State Government pledge on school sites


PROACTIVE STANCE: Mayor Clare McLaughlin pushes the school site issue with Premier Stephen Marshall and five of his ministers last month in Adelaide.

Thursday, October 10, 2019

Whyalla Mayor Clare McLaughlin has praised the State Government and Education Minister John Gardner following reassuring comments on the future of Whyalla’s three high school sites.

Mayor McLaughlin last month met with South Australian Premier Steven Marshall and five of his senior ministers where she sought clarification on the State Government’s intentions for the high school sites that will become vacant once the new $100m high school is operational.

During the meeting, Mayor McLaughlin called on the State Government to fund a study into potential uses of the high school sites that would benefit the city. She used the example of former primary schools at Bevan Crescent, Scott Street and McRitchie Crescent that had been left idle and become unsightly with safety and health concerns

Speaking to The Advertiser (Wednesday, October 9) during the design release for the new high school, Mr Gardner said the project was not reliant on the sale of the existing three high school sites and the government would work towards realising their potential use.

“We’ll be working through (that) with other government departments and the local community,” Mr Gardner said of the high school sites' potential use.

“What we want to ensure is that there is value realised in those campuses, whether that is financial or community value.

“What we must ensure is that, as has happened sometimes in the past, we don’t see school sites left vacant with no purpose for them attached for many, many years.

“But right now and until 2022, they are very much in need as school sites, and so that gives us a significant time to work through what are the best solutions for these campuses."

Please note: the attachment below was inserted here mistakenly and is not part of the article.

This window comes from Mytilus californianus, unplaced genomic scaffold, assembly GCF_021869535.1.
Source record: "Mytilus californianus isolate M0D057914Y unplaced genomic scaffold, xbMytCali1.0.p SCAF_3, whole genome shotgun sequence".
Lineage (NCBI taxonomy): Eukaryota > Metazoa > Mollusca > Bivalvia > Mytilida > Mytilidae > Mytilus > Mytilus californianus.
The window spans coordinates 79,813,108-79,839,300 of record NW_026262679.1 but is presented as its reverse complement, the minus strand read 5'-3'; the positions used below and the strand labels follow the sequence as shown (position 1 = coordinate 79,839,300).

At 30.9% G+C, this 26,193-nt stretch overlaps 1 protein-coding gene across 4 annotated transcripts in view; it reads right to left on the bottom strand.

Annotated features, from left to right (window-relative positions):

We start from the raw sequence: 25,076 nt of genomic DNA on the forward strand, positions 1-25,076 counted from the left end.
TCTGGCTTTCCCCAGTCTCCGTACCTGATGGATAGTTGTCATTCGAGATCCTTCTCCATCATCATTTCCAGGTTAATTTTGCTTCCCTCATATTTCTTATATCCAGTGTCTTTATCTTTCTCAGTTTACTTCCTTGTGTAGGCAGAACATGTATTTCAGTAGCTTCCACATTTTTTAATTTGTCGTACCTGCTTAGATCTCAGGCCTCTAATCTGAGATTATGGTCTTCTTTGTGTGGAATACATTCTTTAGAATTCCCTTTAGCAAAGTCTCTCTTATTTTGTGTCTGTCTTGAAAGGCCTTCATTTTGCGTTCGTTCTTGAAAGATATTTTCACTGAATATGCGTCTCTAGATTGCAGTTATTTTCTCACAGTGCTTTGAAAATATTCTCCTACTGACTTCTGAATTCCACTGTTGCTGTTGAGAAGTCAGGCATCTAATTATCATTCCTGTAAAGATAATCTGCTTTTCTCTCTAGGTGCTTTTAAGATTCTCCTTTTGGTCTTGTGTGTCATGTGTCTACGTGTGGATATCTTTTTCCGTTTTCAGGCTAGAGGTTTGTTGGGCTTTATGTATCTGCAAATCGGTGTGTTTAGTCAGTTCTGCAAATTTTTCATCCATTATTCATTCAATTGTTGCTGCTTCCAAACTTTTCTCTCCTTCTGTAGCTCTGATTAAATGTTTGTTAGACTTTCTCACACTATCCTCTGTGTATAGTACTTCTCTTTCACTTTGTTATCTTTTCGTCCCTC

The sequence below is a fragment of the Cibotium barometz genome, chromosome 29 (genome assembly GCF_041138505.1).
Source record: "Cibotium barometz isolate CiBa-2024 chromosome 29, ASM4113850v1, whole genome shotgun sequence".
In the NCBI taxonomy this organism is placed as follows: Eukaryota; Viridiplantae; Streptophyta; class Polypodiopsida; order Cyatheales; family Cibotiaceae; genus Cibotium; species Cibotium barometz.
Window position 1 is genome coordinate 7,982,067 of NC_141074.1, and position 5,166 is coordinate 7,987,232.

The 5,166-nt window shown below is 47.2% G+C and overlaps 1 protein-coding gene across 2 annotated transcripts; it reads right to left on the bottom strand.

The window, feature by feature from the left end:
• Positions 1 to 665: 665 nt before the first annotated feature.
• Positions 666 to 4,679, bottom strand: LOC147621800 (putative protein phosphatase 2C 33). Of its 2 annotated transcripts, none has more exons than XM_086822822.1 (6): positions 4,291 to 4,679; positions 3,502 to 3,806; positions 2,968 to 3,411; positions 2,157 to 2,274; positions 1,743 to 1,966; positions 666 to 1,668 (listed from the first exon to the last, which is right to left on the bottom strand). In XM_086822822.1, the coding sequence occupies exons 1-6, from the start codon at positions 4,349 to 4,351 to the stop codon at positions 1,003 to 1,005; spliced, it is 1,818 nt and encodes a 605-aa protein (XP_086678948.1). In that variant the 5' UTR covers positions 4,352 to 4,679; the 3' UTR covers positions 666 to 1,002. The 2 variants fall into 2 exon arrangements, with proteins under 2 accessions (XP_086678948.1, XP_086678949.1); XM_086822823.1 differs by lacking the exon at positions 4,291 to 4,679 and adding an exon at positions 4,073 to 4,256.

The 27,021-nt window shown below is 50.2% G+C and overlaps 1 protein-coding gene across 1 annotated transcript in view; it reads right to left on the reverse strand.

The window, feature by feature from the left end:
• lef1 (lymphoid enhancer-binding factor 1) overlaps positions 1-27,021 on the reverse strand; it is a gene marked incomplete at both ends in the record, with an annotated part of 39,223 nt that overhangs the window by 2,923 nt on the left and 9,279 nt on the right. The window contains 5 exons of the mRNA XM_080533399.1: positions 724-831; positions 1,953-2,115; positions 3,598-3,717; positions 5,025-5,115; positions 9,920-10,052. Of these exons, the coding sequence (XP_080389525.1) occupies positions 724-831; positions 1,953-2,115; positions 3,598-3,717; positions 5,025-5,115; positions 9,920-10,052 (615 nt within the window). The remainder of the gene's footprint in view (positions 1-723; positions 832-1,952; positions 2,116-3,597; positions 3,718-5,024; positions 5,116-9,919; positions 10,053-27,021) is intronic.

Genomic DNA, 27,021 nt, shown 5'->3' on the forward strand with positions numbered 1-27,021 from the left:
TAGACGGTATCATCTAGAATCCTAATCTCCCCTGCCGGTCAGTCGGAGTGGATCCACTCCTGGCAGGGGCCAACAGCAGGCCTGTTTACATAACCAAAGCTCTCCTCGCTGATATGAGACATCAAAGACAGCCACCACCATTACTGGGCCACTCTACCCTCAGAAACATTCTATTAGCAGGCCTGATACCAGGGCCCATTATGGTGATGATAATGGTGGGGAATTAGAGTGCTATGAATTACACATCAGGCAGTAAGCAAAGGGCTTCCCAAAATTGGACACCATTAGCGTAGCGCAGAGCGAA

STATE OF THE ART: An artist's impression of the new Whyalla high school.

In her submission to the Premier and ministers, Mayor McLaughlin suggested a combination of residential development, community use and sporting facility development for the three sites.

“We are so appreciative of the new $100m school and we're happy the government is on the same page as Council and the community on the importance of these three sites being properly and promptly utilised once the new school is completed,” Mayor McLaughlin said.

 “We share the community’s concern on the future of these sites and will continue to work with the government and relevant department to ensure this happens."

When revealing the design for the new high school this week, the State Government said the new facility will offer a world class learning environment for 1500 students in Year 7 to 12 with strong links to further study options.

Construction is anticipated to commence in early to mid-2020, with the school opening in Term 1, 2022. The school will replace Edward John Eyre, Stuart and Whyalla high schools.

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